What Is a Year-End Income Statement?

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  • Written By: Terry Masters
  • Edited By: Shereen Skola
  • Last Modified Date: 30 March 2020
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A year-end income statement presents a summary of a company's revenue and expenses for the 12 months prior to the end of a fiscal year. For many businesses, their fiscal year mirrors a calendar year and ends on December 31, but just as many businesses use a custom fiscal year that ends in some month other than December. This income statement is ordinarily part of the company's consolidated financial statements that is prepared once a year by an independent auditor and can be included in a company's annual report to investors.

Businesses use financial statements to evaluate the condition of the company from various perspectives. The four standard statements that are in regular use in the business world are the balance sheet, statement of cash flows, income statement and statement of owners' equity. An income statement is used to determine whether the business is operating at a profit or at a loss. It compares revenues to expenses over a period of time, which is typically a year but can be as short as one month.


Financial statements can be compiled from a company's accounting system at any point, but there are certain times of the year when statements are generated for specific purposes. Most businesses must generate financial statements at year-end, in particular, to enable the company's accountants to prepare tax reports, to close out payroll for the year and to comply with reporting requirements to government agencies and investors. A year-end income statement can refer to either the end of the calendar year or the end of the company's fiscal, or operating, year. The statement will indicate the year-ending date at the top of the report. If the year-ending date is anything other than December 31, the company uses a fiscal year.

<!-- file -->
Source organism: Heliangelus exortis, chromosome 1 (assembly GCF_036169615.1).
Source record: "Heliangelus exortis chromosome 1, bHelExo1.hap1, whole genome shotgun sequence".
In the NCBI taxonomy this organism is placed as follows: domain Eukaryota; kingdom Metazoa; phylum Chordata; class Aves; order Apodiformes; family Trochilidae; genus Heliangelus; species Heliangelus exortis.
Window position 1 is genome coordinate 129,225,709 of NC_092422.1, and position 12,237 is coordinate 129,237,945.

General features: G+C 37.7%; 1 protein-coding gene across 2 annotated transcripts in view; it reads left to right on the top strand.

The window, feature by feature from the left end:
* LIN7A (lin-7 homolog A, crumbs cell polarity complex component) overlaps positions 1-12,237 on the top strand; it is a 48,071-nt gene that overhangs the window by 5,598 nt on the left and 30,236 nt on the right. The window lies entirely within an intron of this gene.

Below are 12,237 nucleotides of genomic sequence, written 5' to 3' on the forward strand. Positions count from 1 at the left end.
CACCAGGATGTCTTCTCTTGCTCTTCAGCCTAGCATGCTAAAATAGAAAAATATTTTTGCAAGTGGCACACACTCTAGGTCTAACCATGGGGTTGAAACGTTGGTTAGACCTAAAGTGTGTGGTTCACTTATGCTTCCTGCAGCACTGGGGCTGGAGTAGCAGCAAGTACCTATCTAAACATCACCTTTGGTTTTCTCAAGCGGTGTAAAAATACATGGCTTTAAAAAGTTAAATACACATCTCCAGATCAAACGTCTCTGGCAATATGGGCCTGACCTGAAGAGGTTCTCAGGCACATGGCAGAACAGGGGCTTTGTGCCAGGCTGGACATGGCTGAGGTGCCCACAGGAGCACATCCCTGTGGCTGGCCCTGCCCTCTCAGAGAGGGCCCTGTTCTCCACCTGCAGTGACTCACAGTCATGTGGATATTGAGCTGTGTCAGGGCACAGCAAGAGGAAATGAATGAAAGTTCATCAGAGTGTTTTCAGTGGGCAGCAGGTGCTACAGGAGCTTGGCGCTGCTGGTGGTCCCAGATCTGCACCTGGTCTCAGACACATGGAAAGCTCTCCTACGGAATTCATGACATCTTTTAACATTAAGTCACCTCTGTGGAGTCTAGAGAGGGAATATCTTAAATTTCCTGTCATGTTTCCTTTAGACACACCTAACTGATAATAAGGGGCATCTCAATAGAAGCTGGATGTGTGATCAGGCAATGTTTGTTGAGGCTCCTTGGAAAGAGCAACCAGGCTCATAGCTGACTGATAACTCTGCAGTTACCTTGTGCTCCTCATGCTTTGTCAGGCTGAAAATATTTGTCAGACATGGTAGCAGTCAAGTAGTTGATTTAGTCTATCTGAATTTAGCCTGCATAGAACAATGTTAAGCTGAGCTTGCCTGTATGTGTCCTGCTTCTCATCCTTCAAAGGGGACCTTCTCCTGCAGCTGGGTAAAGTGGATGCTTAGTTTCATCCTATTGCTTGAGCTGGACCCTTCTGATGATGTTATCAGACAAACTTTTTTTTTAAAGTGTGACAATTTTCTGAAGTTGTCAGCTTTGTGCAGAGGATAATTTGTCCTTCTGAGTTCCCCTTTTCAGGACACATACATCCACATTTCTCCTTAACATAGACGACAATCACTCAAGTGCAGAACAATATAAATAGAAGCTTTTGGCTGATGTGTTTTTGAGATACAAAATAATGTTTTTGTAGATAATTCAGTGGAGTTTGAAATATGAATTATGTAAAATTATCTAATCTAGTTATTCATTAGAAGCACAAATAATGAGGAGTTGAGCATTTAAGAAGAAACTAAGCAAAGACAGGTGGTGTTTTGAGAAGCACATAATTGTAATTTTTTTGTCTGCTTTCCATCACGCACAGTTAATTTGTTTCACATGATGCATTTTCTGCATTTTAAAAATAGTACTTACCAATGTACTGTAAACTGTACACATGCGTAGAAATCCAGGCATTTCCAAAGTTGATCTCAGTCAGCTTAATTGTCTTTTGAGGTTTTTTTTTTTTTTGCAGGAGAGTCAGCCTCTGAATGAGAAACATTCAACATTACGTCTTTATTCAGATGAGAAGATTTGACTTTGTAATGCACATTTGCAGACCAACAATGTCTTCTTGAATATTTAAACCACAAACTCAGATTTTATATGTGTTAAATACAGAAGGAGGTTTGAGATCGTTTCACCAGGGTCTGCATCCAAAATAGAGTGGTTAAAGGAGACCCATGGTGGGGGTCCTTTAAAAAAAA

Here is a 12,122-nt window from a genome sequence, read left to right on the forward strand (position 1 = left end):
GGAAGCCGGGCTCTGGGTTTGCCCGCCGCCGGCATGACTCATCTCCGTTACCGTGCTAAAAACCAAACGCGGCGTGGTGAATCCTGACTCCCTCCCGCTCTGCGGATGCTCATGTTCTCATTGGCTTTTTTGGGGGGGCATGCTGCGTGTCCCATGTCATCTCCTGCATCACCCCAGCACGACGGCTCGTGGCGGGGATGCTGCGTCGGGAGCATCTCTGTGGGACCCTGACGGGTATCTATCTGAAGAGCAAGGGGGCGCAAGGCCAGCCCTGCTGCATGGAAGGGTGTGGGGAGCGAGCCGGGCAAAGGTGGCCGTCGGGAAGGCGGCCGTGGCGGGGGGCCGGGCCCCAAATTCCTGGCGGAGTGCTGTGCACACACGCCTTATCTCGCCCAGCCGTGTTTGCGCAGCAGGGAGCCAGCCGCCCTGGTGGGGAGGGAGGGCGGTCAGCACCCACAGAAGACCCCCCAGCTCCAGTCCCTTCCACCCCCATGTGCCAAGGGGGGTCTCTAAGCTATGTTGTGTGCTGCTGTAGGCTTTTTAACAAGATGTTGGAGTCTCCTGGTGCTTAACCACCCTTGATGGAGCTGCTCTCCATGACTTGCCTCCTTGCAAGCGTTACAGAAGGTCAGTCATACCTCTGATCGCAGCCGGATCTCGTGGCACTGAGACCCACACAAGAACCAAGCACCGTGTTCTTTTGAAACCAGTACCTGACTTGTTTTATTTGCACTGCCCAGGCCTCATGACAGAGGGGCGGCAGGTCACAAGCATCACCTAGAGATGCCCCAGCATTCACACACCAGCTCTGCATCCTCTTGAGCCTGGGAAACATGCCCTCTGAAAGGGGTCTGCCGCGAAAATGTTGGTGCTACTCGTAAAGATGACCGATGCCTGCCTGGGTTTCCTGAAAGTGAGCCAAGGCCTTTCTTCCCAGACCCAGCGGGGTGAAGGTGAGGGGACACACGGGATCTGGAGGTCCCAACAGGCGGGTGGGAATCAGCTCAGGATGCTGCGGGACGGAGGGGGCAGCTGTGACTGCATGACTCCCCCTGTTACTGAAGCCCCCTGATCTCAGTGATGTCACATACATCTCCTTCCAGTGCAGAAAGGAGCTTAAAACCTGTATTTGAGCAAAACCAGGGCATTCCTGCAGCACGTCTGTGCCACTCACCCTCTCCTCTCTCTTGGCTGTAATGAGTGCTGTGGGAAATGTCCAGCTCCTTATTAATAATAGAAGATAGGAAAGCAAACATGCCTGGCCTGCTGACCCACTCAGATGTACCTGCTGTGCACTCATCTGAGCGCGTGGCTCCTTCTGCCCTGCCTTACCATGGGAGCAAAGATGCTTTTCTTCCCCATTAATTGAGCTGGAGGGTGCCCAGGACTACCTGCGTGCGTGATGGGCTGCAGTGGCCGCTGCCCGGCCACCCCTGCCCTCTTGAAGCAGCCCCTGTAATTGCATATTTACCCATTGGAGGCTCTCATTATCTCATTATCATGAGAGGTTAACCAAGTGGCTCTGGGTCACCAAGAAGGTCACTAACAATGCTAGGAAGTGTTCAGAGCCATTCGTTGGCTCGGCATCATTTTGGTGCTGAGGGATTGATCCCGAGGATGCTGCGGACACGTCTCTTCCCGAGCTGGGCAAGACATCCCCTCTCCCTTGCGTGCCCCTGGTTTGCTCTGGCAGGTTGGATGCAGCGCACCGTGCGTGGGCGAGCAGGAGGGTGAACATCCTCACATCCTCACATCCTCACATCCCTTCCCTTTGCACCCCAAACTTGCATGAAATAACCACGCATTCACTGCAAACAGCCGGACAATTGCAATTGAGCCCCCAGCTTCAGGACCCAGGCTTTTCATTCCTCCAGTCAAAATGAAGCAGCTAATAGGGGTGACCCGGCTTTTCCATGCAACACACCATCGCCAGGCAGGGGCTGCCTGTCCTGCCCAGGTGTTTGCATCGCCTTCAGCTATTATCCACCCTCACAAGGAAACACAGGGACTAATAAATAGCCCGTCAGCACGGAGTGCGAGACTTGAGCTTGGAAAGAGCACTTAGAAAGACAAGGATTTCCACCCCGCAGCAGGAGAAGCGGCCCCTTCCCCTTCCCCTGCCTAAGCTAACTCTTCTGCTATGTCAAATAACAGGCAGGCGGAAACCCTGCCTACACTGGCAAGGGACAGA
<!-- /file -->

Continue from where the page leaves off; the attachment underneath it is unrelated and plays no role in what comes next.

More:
Companies use a year-end income statement to present 12 months of revenue and expenses, detail the taxes that have been paid and arrive at a net income or loss figure. This tells management and investors whether the company has been operating at a profit, and whether management has a tight enough reign on expenses as compared to revenue. It also allows analysts to generate financial ratios based on the information that can reveal whether continued or future investment in the company is advisable.

Most importantly, the year-end income statement is generated to zero out the revenue and expense accounts in a company's accounting system. Tax laws set the business cycle at 12 months. At the end of every cycle, the business must total up revenue and expenses and pay income taxes based on the results. The next cycle starts both account types at zero, so there is no confusion about what income has already been taxed.


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